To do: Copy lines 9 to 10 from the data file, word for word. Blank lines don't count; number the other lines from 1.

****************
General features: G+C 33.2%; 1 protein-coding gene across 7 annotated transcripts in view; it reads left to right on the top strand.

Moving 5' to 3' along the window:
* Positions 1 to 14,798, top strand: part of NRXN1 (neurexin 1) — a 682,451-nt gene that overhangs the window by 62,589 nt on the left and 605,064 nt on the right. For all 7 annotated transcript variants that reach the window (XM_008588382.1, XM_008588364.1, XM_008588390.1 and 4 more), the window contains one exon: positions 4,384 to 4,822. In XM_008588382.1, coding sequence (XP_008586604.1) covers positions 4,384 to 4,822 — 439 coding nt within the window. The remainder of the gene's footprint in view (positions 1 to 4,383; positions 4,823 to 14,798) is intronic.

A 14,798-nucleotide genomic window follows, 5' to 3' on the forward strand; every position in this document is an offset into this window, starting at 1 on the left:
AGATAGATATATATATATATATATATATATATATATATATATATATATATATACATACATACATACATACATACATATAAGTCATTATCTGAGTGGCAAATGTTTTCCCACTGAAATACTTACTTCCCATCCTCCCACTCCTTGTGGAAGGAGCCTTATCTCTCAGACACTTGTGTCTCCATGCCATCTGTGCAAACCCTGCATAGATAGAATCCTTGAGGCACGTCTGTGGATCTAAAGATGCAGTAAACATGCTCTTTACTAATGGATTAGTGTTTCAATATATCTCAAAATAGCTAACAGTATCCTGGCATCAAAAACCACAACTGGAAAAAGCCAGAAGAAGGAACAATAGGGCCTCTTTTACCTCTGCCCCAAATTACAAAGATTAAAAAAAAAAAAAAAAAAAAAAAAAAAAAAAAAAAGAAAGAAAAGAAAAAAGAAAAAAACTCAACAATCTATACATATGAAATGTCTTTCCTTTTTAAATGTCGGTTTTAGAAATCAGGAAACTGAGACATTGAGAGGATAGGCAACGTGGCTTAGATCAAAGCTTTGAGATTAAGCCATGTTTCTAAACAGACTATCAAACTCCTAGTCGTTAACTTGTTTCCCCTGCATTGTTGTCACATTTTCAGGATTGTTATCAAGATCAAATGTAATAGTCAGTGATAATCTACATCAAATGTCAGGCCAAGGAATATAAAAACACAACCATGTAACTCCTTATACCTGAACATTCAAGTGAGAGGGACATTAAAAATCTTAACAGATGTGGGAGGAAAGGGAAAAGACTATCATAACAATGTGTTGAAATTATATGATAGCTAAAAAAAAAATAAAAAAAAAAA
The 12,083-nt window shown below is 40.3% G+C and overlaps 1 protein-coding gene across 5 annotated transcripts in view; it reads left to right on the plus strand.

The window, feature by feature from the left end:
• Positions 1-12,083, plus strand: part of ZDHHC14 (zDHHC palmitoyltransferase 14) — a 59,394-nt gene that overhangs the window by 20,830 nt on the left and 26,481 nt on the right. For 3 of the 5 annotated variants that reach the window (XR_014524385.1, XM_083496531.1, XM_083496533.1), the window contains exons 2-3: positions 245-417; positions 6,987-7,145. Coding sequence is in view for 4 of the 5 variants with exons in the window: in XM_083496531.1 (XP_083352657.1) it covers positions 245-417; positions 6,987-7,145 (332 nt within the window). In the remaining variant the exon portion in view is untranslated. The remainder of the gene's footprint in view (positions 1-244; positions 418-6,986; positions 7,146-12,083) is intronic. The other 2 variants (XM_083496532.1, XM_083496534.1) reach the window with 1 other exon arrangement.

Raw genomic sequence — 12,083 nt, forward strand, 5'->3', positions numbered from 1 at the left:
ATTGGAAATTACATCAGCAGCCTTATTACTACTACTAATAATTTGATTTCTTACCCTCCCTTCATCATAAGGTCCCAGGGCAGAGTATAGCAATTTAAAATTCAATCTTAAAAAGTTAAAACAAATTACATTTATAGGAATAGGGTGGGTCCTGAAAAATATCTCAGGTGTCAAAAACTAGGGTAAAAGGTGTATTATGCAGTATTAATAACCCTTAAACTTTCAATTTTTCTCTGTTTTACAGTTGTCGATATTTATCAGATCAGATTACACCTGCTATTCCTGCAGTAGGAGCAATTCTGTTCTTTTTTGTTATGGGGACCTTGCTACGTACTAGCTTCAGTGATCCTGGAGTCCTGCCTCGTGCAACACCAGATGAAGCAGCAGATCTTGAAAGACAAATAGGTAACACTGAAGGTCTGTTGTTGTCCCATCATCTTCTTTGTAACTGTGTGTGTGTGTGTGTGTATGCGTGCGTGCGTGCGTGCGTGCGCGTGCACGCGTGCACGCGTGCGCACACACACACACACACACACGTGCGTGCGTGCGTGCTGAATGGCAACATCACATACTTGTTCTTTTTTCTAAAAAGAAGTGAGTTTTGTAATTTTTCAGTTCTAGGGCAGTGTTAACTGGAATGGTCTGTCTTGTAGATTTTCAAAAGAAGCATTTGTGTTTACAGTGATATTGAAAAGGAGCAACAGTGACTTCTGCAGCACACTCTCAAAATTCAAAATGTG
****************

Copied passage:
Raw genomic sequence — 12,083 nt, forward strand, 5'->3', positions numbered from 1 at the left:
ATTGGAAATTACATCAGCAGCCTTATTACTACTACTAATAATTTGATTTCTTACCCTCCCTTCATCATAAGGTCCCAGGGCAGAGTATAGCAATTTAAAATTCAATCTTAAAAAGTTAAAACAAATTACATTTATAGGAATAGGGTGGGTCCTGAAAAATATCTCAGGTGTCAAAAACTAGGGTAAAAGGTGTATTATGCAGTATTAATAACCCTTAAACTTTCAATTTTTCTCTGTTTTACAGTTGTCGATATTTATCAGATCAGATTACACCTGCTATTCCTGCAGTAGGAGCAATTCTGTTCTTTTTTGTTATGGGGACCTTGCTACGTACTAGCTTCAGTGATCCTGGAGTCCTGCCTCGTGCAACACCAGATGAAGCAGCAGATCTTGAAAGACAAATAGGTAACACTGAAGGTCTGTTGTTGTCCCATCATCTTCTTTGTAACTGTGTGTGTGTGTGTGTGTATGCGTGCGTGCGTGCGTGCGTGCGCGTGCACGCGTGCACGCGTGCGCACACACACACACACACACACGTGCGTGCGTGCGTGCTGAATGGCAACATCACATACTTGTTCTTTTTTCTAAAAAGAAGTGAGTTTTGTAATTTTTCAGTTCTAGGGCAGTGTTAACTGGAATGGTCTGTCTTGTAGATTTTCAAAAGAAGCATTTGTGTTTACAGTGATATTGAAAAGGAGCAACAGTGACTTCTGCAGCACACTCTCAAAATTCAAAATGTG